The more I work and reflect on the piece as we approach rehearsals, I’m constantly reminded of the fact that Messiah & Ari, the two male characters, are really in a situation that many people find themselves in. They both want love and aren’t completely sure about how to give or receive it. That’s something that people can relate to regardless of their race, gender, sexuality, religion, beliefs, etc. These characters find each other in a very unlikely situation and at a very unlikely time in their lives. Who doesn’t fantasize about meeting THAT person in an unexpected way? It’s sort of romantic in that way and who knows if they’ll actually be able to see that manifest into anything more, but that is something that everyone goes through.  I want to show that gay relationships are relationships just like all others. At the core of it all, we’re just people who want to love and be loved too. It’s not as different as people like to think it is. On a separate note, I’ve also realized that as men, we spend way too much time linking our relationships and levels of intimacy to roles we feel we have to play as men or ideas of manhood we feel we have to live up to. “I can’t do this because I’m a man.” “I’m afraid to do this although I know I should. I’m a man.” How can we expect to actually connect to someone if we’re spending so much time trying to play roles? Messiah & Ari address this in a very candid and quite comical way that people will have to check out when they come and see the play .

You are a 22-year old African-American playwright and actor from Brooklyn, NY. How much of your own narrative and interior life shows up in the piece?

That’s a totally fair assumption. Parts of me are sprinkled throughout the play, in each and every character, even the only female character in the play, True. From Messiah’s dreams, to Ari’s desire to access his power both over his life and in his sexual experiences, to True’s ability to live in her imagination to escape her “now” at times. Different parts of me are all in there. Very liberating indeed. Overwhelming at the same time too in that sometimes I’m like, am I really doing this? I’m really going to allow myself to feel this naked, huh? Okay. But I know I have to. That’s what we do as artists, right? Expose ourselves, our truths, and fears for the greater good. That’s what people, like one of my heroes, James Baldwin always did so I’m encouraged to do that as well because that’s the kind of legacy I want to leave behind even if it’s scary. I’m also a pretty quirky and awkward guy. I think that comes across in the play as well.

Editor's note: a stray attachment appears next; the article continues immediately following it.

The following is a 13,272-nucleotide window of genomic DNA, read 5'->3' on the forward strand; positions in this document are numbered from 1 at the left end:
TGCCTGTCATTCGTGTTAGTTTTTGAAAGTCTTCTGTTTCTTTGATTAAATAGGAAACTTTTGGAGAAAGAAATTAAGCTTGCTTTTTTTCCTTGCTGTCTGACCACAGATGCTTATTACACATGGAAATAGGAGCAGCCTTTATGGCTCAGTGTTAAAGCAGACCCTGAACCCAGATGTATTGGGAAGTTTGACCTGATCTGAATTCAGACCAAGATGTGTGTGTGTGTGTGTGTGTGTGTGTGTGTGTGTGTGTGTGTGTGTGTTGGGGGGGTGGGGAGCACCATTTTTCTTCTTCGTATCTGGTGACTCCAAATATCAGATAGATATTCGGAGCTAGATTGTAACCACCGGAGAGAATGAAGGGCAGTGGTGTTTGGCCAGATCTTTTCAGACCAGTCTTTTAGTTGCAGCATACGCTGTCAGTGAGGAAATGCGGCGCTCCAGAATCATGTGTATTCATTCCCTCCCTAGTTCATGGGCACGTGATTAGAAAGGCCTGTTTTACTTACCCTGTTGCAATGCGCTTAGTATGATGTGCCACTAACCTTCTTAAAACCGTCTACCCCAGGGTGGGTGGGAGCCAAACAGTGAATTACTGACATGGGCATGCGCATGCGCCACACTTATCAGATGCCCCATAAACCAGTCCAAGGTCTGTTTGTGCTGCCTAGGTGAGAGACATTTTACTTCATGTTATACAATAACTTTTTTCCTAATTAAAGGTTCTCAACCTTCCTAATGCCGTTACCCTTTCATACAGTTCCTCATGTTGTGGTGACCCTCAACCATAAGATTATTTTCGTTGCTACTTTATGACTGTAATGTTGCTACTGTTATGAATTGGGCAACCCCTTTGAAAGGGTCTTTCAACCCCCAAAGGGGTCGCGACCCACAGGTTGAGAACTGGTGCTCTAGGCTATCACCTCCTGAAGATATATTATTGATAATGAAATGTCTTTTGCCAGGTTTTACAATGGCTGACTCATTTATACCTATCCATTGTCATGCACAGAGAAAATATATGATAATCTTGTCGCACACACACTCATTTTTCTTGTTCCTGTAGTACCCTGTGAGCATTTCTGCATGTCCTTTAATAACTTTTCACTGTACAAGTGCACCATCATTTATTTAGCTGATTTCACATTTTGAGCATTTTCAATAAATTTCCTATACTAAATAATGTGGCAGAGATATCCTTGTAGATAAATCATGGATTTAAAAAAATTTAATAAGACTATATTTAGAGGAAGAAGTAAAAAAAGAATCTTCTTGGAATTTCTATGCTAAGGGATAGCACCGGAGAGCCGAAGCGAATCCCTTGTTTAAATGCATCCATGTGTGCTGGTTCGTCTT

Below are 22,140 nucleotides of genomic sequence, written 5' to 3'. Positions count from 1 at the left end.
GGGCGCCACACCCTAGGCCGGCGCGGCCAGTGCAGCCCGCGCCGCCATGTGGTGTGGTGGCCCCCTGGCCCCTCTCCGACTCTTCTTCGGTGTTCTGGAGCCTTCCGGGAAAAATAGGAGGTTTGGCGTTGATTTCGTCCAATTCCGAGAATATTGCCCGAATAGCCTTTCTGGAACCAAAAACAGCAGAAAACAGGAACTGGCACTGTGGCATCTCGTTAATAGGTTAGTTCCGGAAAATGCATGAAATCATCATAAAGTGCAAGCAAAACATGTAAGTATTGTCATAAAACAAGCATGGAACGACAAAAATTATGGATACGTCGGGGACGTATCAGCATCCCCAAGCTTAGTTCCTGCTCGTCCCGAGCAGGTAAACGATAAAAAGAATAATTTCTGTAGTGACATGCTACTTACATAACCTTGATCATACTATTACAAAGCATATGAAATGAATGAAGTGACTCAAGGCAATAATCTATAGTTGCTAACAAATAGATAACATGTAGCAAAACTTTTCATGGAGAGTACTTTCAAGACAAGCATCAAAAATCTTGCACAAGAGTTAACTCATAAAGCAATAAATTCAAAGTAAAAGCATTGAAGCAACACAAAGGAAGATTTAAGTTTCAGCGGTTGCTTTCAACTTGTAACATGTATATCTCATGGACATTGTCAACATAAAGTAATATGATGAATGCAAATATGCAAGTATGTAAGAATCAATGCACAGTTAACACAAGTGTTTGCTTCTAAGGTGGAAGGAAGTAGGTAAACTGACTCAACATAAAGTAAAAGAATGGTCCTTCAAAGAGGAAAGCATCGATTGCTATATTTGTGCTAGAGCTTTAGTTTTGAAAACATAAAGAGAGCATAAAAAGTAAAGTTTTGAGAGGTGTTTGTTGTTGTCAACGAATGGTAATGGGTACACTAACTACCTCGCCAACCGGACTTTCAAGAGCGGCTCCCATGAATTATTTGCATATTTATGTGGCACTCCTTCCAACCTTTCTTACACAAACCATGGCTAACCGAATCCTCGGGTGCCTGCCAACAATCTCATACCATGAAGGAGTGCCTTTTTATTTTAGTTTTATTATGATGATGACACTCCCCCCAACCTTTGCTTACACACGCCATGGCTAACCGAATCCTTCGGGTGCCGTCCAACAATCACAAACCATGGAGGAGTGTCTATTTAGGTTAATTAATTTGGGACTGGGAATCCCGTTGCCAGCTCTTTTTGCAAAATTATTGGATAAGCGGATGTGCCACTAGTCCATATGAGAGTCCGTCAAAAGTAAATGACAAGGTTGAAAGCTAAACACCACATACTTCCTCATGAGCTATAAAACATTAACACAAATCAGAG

Which works and what playwrights move you?

August Wilson, David Ives, Tarell McCraney, there’s so many. I find that I also draw a lot from movies and music as well. I really love the work that film director Steve McQueen is doing right now. His films are really raw and exciting, I would love to work with him some day.

I am sure that you are nervous and excited right now. What will you be doing over the next few weeks to prepare for the show? How can folk find out more about the play?

I’ll just be continuing to ride the wave. In addition to having written the piece, I’m also co-producing it with a good friend of mine, Jasmine Thomas, and I am acting in the piece too. Therefore, the next couple of weeks will really require me to wear a lot of different hats and knowing when and where to switch them so that everything works out smoothly. People can find out more about our play by visiting some of our pages at:

What’s next for you?

I would really love for a theatre here in New York City to express interest in continuing to work with me in helping to develop Cake further. That’s definitely a goal I’m actively working towards. I want to make sure that the right people come out to see the show. Also, just as an actor, I’d like to get representation and start booking some work soon. A short term goal of mine is to book a regional theatre gig within the next 6 months and start building up my resume with small co-star and guest star roles on some T.V. shows and in films. A lot of goals I have going on, I know, but I think that with the right team, the right amount of faith in God, coupled with a healthy dose of dedication, what’s meant to be is bound to be, you know? So, in other words…next up is the moon!

Darnell L. Moore photo

About: Darnell L. Moore

Darnell is a writer and activist who lives in Bedstuy, Brooklyn, USA.